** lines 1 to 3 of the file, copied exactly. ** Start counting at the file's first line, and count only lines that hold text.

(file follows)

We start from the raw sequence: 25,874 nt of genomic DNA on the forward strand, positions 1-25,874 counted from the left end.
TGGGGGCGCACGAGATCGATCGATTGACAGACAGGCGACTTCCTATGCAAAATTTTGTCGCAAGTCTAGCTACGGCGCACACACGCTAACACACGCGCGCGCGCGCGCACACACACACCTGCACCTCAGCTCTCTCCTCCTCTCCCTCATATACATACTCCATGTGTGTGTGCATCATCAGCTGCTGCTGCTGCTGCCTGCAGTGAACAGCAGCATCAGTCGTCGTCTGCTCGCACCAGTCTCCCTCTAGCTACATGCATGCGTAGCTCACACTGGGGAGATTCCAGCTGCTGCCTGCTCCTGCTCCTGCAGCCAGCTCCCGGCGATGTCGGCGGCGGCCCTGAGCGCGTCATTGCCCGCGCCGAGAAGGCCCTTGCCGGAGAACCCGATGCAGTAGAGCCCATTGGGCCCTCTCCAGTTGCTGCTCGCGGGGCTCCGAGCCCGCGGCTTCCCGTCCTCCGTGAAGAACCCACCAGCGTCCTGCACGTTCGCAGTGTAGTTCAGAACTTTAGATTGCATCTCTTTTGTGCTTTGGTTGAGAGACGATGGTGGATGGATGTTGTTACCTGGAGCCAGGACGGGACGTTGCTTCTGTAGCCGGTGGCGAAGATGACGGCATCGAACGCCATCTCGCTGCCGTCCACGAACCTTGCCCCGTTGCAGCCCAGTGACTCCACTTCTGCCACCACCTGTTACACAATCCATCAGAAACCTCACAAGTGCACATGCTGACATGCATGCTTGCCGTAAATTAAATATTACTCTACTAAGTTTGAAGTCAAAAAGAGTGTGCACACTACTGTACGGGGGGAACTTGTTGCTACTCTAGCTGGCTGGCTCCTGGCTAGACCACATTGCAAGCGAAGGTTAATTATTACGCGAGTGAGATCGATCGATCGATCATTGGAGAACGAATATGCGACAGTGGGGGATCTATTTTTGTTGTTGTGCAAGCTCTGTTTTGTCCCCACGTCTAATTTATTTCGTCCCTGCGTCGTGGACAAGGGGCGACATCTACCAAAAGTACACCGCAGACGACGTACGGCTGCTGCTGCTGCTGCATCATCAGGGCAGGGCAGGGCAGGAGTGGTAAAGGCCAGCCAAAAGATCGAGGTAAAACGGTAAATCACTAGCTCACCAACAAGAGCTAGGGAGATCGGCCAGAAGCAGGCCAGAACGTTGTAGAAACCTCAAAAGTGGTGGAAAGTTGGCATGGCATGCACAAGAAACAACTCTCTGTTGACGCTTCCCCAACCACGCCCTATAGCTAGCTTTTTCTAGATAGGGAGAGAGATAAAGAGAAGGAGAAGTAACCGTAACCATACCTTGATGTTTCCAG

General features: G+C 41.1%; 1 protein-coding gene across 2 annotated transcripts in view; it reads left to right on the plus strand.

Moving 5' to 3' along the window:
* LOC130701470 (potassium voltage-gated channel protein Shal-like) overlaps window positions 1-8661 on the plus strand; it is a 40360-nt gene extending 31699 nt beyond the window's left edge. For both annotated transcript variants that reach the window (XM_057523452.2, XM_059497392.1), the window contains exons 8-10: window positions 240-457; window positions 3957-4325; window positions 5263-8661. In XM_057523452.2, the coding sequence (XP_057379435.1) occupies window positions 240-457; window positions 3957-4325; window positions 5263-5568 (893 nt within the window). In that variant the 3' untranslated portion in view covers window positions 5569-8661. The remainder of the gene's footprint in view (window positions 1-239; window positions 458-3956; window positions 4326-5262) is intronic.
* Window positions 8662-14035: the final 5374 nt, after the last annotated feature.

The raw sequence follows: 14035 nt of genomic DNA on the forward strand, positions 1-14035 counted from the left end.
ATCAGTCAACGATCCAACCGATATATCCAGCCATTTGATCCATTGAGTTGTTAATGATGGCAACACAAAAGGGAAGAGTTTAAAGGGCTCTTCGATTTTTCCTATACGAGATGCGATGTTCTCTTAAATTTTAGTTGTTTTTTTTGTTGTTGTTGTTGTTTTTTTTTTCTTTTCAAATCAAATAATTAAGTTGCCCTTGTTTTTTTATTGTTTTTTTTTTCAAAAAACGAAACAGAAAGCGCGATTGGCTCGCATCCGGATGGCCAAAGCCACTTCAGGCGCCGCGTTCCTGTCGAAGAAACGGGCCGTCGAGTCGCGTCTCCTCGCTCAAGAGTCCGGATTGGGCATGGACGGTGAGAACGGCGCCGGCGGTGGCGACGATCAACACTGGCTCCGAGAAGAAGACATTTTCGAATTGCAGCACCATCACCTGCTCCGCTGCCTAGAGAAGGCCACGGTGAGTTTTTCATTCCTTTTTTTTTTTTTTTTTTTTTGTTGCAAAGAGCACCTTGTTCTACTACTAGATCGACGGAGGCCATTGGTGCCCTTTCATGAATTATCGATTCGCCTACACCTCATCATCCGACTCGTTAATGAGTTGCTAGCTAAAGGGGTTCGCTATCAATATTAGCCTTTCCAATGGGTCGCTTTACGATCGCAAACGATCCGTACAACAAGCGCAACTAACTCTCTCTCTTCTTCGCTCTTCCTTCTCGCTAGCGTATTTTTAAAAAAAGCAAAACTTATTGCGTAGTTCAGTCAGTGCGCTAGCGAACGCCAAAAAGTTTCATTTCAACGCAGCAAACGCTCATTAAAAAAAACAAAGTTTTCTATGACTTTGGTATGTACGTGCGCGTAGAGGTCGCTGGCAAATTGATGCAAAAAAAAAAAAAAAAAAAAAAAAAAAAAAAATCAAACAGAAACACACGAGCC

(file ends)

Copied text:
We start from the raw sequence: 25,874 nt of genomic DNA on the forward strand, positions 1-25,874 counted from the left end.
TGGGGGCGCACGAGATCGATCGATTGACAGACAGGCGACTTCCTATGCAAAATTTTGTCGCAAGTCTAGCTACGGCGCACACACGCTAACACACGCGCGCGCGCGCGCACACACACACCTGCACCTCAGCTCTCTCCTCCTCTCCCTCATATACATACTCCATGTGTGTGTGCATCATCAGCTGCTGCTGCTGCTGCCTGCAGTGAACAGCAGCATCAGTCGTCGTCTGCTCGCACCAGTCTCCCTCTAGCTACATGCATGCGTAGCTCACACTGGGGAGATTCCAGCTGCTGCCTGCTCCTGCTCCTGCAGCCAGCTCCCGGCGATGTCGGCGGCGGCCCTGAGCGCGTCATTGCCCGCGCCGAGAAGGCCCTTGCCGGAGAACCCGATGCAGTAGAGCCCATTGGGCCCTCTCCAGTTGCTGCTCGCGGGGCTCCGAGCCCGCGGCTTCCCGTCCTCCGTGAAGAACCCACCAGCGTCCTGCACGTTCGCAGTGTAGTTCAGAACTTTAGATTGCATCTCTTTTGTGCTTTGGTTGAGAGACGATGGTGGATGGATGTTGTTACCTGGAGCCAGGACGGGACGTTGCTTCTGTAGCCGGTGGCGAAGATGACGGCATCGAACGCCATCTCGCTGCCGTCCACGAACCTTGCCCCGTTGCAGCCCAGTGACTCCACTTCTGCCACCACCTGTTACACAATCCATCAGAAACCTCACAAGTGCACATGCTGACATGCATGCTTGCCGTAAATTAAATATTACTCTACTAAGTTTGAAGTCAAAAAGAGTGTGCACACTACTGTACGGGGGGAACTTGTTGCTACTCTAGCTGGCTGGCTCCTGGCTAGACCACATTGCAAGCGAAGGTTAATTATTACGCGAGTGAGATCGATCGATCGATCATTGGAGAACGAATATGCGACAGTGGGGGATCTATTTTTGTTGTTGTGCAAGCTCTGTTTTGTCCCCACGTCTAATTTATTTCGTCCCTGCGTCGTGGACAAGGGGCGACATCTACCAAAAGTACACCGCAGACGACGTACGGCTGCTGCTGCTGCTGCATCATCAGGGCAGGGCAGGGCAGGAGTGGTAAAGGCCAGCCAAAAGATCGAGGTAAAACGGTAAATCACTAGCTCACCAACAAGAGCTAGGGAGATCGGCCAGAAGCAGGCCAGAACGTTGTAGAAACCTCAAAAGTGGTGGAAAGTTGGCATGGCATGCACAAGAAACAACTCTCTGTTGACGCTTCCCCAACCACGCCCTATAGCTAGCTTTTTCTAGATAGGGAGAGAGATAAAGAGAAGGAGAAGTAACCGTAACCATACCTTGATGTTTCCAG

General features: G+C 41.1%; 1 protein-coding gene across 2 annotated transcripts in view; it reads left to right on the plus strand.